Month: August 2010

The buzz on bees

If you are not one who swats and retreats at the first sign of a bee buzz-by, I bet you know someone who does. Friend, fellow blogger, and landscape designer Debbie, at A Garden of Possibilities, wrote a fantastic post on bees as part of the Garden Designers Roundtable group she is part of.

I have nothing to add regarding bees – Debbie pretty much covers it all – but I will expand on the value of observation. I’ve been stung three times this season – all by wasps, not honey bees, and all because I wasn’t paying enough attention to my surroundings. Both times I disturbed an existing, but hidden, nest. Had I followed my old EMT training to survey the scene before entering, I likely would have noticed flight patterns and been able to prevent getting stung.

Surveying simply requires standing back and watching for flight patterns to and from a specific area before you begin any digging, weeding, or other disturbing-to-stinging-insects activity. Wasps like to nest in multiple unexpected locations. I’ve found them behind shutters, inside storage boxes, in hollow fences, at the top of wooden tuteurs, in trees, inside a retractable garden hose reel, and under the roof peaks of houses. Yellow jackets, which are actually another form of wasp, commonly nest in the ground.  No matter the stinging insect, observation may be the best sting-avoidance step. Bees, wasps, etc. do not seek to sting people, but do so because they feel threatened. When it’s dry, as is has been in Connecticut, I’ve found bees/wasps to be more protective of the flowers or berries they get moisture from. To minimize the risk of stings, I try to deadhead flowers or harvest berries in early morning or late day when stingers are less active.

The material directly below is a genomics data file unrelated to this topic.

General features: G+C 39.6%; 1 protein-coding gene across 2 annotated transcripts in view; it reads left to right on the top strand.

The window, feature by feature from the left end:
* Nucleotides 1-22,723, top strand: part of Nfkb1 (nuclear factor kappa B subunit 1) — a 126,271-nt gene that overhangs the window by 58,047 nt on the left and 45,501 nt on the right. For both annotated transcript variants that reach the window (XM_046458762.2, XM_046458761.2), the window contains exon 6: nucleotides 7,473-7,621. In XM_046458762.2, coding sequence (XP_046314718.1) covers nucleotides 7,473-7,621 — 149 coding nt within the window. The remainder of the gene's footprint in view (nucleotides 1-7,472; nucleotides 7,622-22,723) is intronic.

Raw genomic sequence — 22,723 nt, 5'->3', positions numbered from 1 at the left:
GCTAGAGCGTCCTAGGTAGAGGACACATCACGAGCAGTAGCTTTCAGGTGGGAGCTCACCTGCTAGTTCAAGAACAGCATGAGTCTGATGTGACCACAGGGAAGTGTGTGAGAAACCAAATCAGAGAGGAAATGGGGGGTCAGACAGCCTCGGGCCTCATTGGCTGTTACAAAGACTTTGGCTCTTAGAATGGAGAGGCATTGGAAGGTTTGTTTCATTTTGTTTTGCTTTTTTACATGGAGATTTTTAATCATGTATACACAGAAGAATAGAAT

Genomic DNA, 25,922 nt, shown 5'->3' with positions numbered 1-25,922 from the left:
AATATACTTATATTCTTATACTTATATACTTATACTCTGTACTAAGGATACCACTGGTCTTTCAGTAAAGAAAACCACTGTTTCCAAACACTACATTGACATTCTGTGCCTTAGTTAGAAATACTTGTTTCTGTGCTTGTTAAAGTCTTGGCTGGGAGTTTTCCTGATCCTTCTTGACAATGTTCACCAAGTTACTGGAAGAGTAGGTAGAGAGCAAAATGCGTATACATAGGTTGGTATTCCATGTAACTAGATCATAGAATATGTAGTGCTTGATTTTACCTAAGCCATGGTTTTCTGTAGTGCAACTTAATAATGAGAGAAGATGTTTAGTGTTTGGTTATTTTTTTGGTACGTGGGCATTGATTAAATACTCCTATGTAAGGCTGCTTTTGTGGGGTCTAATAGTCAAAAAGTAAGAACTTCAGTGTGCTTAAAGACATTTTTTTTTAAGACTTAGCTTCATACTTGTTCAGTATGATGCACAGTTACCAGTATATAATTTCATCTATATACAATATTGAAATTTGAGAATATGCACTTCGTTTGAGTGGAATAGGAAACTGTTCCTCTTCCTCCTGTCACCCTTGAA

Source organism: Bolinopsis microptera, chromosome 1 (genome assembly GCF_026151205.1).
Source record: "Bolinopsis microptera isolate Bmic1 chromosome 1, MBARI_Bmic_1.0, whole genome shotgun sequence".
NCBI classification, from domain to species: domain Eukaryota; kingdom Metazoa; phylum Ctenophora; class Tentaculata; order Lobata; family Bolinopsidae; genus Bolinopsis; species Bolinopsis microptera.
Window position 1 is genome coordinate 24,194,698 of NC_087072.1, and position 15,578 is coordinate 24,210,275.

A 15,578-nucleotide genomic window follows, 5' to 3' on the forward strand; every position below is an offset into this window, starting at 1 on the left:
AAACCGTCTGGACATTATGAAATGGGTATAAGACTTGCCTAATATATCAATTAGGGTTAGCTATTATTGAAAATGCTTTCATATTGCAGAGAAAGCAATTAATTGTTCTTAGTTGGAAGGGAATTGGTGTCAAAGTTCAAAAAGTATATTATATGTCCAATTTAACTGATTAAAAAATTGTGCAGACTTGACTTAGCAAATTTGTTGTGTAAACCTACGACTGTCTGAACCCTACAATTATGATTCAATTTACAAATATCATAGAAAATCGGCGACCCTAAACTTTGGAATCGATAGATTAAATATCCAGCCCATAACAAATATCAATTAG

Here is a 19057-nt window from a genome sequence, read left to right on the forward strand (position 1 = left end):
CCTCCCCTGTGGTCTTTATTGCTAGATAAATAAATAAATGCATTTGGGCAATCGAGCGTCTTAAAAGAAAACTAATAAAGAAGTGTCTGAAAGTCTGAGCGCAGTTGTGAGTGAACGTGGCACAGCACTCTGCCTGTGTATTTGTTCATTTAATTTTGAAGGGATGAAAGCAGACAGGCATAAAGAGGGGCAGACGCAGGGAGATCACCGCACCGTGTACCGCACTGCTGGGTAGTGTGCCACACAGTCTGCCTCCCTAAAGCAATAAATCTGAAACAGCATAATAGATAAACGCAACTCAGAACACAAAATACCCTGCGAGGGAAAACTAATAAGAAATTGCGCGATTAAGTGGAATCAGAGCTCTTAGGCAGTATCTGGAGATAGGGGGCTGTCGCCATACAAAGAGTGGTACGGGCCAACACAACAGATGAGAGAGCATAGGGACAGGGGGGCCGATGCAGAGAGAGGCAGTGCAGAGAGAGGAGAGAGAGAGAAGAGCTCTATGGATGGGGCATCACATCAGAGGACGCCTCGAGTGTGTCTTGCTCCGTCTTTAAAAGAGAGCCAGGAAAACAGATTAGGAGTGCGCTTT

yellow jacket on raspberry bumble bee1 For example, it’s not a good idea to reach in bare-handed to pick raspberries under control of what I believe is a yellow jacket as shown here. I love raspberries, but so do they, so I opted to leave the raspberries alone until a time when yellow jackets are less active. But the bumble bee at right was perfectly happy to pose for its photo as long as I did not disturb it. When you take time to observe you’ll notice that bumble bees like to rest on flowers overnight – I like to think they are intoxicated by the nectar.


For more info, and photos, of bees, wasps, etc. visit this University of Minnesota Extension page and this University of Connecticut IPM page … and make sure to visit Debbie’s bee post – it’s worth the read.

Digiprove sealCopyright secured by Digiprove © 2010 Joene Hendry

Basil, basil, and more basil

I started a lot of basil from seed this season, knowing pesto is a family fave. Son #2 would live on pesto, #1, 3, and 4 love the classic summer pasta dish nearly as much.  I always plant enough basil in the ground and a similar amount in pots to insure I have enough for summer cooking, salads, pesto, and enough to freeze for winter use. Some years the in-ground basil thrives while the potted plants suffer, other years it’s exactly opposite. This year Mother nature is surely watching over basil … I have more than enough to for all these uses … both in-ground and potted plants continue to thrive, thrive, thrive.

I planted multiple basil basilico finessimo verde a palla as border plants.  This variety has anise undertones, flavor- and scent-wise. Here it is in a short row …

basil basilico finessimo verde a palla

… and again with zinnia, and lavender and zinnia.

basil and zinnia basil with lavender and zinnia

Then there is classic-tasting basilico mostrusoso, which usually grows much larger – one year it reached 3 feet tall in a large pot and had leaves the size of my hands – but it is somewhat stunted here by an overbearing cherry tomato. The flavor of the leaves has not suffered though.

basil basilico mostruoso 

Greek basil, a small-leaf, globe-shaped plant, does well in pots. Here it’s in an old stainless steel colander-lined pasta pot with the larger globe shaped basilico finessimo verde a palla. I threw in a little blue lobelia for color … thought planting basil in a pasta pot was rather appropriate.